A person who does own a business in Quebec has to pay tax at a rate of about 62 percent, compared with about 50 percent in Ontario.
And those aren't all the taxes. Provincial taxes make up about 40 percent of the price of gasoline. It is 55 cents a liter, about $2.10 a US gallon, the highest price in Canada.
''The Province of Quebec takes more out of a gallon of gas than OPEC does,'' one businessman grumbled.
Sales taxes are 10 percent. Real estate taxes are high, especially in areas where the houses are expensive.
The economic statistics for the province of Quebec are grim. The province has an official unemployment rate of 14.7 percent. Economists say it is higher, perhaps as high as 20 percent. In some regions the unemployment rate is 30 percent.
Public-sector salary levels run about 12 percent higher than those in private industry, and the salaries of those 300,000 civil servants make up about 52 percent of the province's budget. Education costs are 25 percent higher than in the neighboring province of Ontario. Quebec has the highest minimum wage in Canada, $4 an hour, which economists say is driving marginal businesses to locate in nearby Ontario or in neighboring states such as New York or Vermont.
Quebec has about 26 percent of Canada's population, but last year it accounted for more than 40 percent of the business bankruptcies in Canada.
The Parti Quebecois government gave away a great deal in its negotiations with the public-service unions in 1979. Then it was facing the referendum on whether Quebec should separate from Canada. It needed the support of those workers and it bought them off with fat contracts.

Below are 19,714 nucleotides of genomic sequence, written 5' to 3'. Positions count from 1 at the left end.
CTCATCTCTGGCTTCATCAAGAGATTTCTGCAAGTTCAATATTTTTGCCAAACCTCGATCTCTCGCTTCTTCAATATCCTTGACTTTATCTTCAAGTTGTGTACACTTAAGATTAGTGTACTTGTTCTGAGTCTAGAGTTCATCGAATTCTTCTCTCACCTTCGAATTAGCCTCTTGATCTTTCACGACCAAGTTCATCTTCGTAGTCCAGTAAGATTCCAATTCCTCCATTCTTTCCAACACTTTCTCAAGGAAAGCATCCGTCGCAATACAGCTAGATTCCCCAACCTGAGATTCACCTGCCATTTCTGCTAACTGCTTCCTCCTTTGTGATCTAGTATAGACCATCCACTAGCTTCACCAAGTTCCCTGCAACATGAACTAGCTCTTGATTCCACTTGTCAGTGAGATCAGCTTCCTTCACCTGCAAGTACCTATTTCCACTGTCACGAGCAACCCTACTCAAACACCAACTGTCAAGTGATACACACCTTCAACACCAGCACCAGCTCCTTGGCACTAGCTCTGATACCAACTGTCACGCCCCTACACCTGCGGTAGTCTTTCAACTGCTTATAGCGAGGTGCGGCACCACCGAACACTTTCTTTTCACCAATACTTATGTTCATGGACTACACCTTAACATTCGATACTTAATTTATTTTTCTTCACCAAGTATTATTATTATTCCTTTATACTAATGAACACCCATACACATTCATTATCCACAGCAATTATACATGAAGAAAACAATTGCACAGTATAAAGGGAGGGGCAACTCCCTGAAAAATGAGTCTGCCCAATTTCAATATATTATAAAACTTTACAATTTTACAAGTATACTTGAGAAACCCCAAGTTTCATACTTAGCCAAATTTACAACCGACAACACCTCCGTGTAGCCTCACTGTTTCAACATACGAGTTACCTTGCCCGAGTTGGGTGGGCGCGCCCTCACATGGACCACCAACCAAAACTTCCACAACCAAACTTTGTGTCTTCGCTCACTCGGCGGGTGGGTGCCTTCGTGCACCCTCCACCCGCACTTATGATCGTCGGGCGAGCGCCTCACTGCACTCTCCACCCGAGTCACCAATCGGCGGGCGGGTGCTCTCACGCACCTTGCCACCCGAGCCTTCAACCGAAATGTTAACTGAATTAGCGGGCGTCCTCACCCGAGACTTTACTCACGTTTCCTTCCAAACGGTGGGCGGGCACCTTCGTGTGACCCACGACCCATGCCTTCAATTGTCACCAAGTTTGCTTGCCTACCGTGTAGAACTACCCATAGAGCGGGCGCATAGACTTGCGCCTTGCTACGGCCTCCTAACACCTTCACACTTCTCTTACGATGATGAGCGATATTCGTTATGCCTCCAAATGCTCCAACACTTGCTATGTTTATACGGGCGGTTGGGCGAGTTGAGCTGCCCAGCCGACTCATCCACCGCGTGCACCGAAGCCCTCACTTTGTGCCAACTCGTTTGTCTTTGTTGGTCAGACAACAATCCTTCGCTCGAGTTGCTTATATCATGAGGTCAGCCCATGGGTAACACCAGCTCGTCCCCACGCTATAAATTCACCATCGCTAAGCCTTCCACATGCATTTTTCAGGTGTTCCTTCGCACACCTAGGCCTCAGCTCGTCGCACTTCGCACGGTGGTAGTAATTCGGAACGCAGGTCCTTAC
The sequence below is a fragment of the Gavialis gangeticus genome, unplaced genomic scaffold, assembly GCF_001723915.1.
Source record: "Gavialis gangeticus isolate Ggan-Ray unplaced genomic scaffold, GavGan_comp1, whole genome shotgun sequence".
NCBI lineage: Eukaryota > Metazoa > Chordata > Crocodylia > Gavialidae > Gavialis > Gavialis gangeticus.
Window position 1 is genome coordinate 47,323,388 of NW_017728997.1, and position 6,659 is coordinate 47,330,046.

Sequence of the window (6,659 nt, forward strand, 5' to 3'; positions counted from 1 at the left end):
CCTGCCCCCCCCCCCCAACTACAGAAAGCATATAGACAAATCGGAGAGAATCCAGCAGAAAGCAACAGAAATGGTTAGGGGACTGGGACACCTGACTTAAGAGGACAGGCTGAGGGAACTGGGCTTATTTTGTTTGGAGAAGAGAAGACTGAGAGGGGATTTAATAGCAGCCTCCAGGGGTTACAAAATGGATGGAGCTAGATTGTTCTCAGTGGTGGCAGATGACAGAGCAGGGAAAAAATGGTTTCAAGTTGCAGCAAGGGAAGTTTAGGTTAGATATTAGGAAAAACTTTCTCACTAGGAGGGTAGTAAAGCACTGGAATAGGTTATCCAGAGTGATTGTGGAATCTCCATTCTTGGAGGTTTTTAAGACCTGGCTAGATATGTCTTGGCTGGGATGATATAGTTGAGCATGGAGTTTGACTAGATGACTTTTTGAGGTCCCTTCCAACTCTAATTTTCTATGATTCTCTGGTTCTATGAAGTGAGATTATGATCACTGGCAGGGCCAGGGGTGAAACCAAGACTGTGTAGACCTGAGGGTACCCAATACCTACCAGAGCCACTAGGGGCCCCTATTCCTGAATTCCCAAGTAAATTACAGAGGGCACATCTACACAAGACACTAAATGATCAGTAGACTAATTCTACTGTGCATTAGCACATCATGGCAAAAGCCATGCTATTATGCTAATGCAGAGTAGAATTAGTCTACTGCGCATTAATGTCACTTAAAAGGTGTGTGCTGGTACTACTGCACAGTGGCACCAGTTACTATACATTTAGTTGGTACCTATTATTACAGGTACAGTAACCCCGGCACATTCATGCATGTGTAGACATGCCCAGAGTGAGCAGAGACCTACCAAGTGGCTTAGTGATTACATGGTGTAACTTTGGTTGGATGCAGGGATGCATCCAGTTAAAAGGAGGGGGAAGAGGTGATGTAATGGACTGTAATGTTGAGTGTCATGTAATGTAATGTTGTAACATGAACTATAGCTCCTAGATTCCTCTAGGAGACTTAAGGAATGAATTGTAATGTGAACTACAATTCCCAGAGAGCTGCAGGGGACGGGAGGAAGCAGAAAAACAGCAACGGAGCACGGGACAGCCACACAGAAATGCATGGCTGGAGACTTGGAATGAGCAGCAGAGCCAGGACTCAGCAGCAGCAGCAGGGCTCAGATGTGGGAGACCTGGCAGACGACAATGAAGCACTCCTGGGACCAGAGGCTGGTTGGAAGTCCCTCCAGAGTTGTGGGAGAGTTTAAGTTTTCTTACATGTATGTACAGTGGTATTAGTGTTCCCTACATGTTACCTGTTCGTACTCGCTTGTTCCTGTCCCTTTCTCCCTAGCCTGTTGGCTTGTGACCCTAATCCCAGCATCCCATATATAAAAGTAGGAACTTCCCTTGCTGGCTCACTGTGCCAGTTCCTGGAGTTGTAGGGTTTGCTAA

The Parti Quebecois made little attempt to negotiate with the public employees before their round of illegal strikes. The theory is that if the workers stay off long enough, the government can de-certify the unions, rip up the rich labor contracts, and start again.
The party blames the policies of the federal government, especially high interest rates, for its economic woes. It's been blaming the federal government ever since it came to power, not surprising for a party whose aim is to pull Quebec out of the Canadian Confederation.
The province's strong point is cheap energy. It has the cheapest hydroelectric power in North America, and the government has been counting on relatively high energy prices elsewhere to sell its excess electricity to markets in the Northeastern United States. But a combination of the recession and falling oil prices has meant Quebec has been left with a growing surplus of electricity and a treasury that is being emptied even further by servicing the debt on huge power projects, such as at James Bay.
The Quebec government has convinced France's nationalized aluminum company, Pechiney Ugine Kuhlmann, to build an aluminum smelter on the St. Lawrence River near Three Rivers.
Dealing with a socialist France has a romantic appeal for French-speaking Quebec. But in the long term the deal will create only 200 jobs and the Quebec government may have to dip into its nearly empty coffers to provide some of the development money.